DALLAS, TEXAS—Forget politics. A Lone Star State Thanksgiving nearly came to blows over the candied yams on Thursday when the family’s resident horsewoman tried to take the remote. 

June Bowers, 48, a Texas native who currently resides in the greater Washington, D.C. area, was back in town for only a few days when her wish to livestream international dressage on the family’s single big screen television put her irrevocably at odds with her football-loving family. 

“I could have seen this coming,” said Bowers, a lifelong dressage rider who currently competes her mare, Pixie, in Inter One. “This is World Cup qualifier season, and things were happening at Madrid Horse Week. The standings are tightening in the Western European League—Helgstrand is under fireWerth is back!” she exclaimed. 

“Sadly, with just one smart TV to share among the 14 or so of us at the house, my hopes of expanding my family’s cultural awareness and equestrian understanding quickly fell on deaf ears.” 

Hell yeah it did!” responded Bowers’ 24-year-old nephew, Teff Hughes. “You know I love my Auntie June, but she’s stuck up higher than a light pole if she thinks there is anything but football playing in this house on Thanksgiving Day. 

“I know she’s the family’s resident horse lady, and frankly, we all know she’s been ‘out to pasture’ back East for a while now. But this here is Texas. This is football country. She’s going on and on about these dancing horses and their ‘decades of training’ and ‘World Cup points’ and this and that.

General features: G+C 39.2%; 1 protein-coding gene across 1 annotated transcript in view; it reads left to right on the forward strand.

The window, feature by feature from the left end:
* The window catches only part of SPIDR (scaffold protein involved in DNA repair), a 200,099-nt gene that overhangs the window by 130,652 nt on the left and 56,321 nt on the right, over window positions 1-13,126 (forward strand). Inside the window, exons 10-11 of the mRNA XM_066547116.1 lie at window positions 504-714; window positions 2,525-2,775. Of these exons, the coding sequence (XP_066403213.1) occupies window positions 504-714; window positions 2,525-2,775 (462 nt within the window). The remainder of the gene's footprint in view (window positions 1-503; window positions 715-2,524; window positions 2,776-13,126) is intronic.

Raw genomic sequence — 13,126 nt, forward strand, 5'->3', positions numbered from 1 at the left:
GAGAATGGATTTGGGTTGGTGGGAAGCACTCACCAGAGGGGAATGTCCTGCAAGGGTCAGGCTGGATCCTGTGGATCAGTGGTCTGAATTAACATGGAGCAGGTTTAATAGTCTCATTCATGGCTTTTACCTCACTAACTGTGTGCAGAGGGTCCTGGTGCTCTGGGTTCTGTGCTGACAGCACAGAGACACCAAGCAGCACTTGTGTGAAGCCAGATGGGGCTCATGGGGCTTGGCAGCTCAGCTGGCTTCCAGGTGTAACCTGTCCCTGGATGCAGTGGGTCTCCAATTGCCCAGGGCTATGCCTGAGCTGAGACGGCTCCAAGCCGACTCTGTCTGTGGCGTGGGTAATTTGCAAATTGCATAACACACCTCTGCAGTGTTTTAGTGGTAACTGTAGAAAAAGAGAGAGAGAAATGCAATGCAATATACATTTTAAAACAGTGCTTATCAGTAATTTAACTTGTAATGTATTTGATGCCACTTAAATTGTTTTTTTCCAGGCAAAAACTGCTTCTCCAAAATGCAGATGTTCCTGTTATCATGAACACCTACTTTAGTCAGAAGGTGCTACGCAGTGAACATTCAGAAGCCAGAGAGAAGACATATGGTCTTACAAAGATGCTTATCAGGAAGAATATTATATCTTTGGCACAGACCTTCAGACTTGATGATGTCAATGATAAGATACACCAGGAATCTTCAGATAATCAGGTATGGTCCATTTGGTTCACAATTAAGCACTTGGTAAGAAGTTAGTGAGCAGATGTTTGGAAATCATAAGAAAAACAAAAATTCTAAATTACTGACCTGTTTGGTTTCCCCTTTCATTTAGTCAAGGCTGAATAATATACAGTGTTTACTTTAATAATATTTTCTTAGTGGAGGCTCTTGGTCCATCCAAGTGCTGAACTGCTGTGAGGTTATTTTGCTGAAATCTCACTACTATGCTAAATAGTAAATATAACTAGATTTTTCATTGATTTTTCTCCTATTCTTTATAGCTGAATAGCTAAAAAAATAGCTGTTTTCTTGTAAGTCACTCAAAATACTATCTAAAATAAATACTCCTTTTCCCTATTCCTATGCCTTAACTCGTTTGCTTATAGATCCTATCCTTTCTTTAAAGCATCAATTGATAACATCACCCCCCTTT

“Frankly, I don’t care if these ponies can two-step to Clint Black. The only ‘points’ I’m watching on Thursday are the Cowboys scoring touchdowns!” 

Upon hearing her nephew’s comment, June Bowers rolled her eyes.

“Honestly, I’m not surprised,” she said. “God forbid we use this special time together as a family to expand our horizons through artistry, or attempt to learn something new. But unlike horses, most people are sadly incapable of any kind of personal growth after a certain age,” retorted Bowers, who eventually stormed from the house and headed down to the neighborhood watering hole. There, she once again attempted to convince the bartender to turn on World Cup dressage, which unfortunately, just happened to coincide with a tied score during the fourth quarter of the Cowboys game.

“What is with you people?” Bowers could be heard shouting as the bouncer gently but firmly escorted her down the sports bar stairs. “Do you know it can take up to two years to train a horse to piaffe? How long do you think it takes to train a jock to run toward the right end zone?”

At press time, Bowers had decided to move her return flight up one day. “I love my family, but I think it’s time to go. I just want to go see Pixie and bring her some apple pie,” she said.

“Honestly, I just really miss my horse.”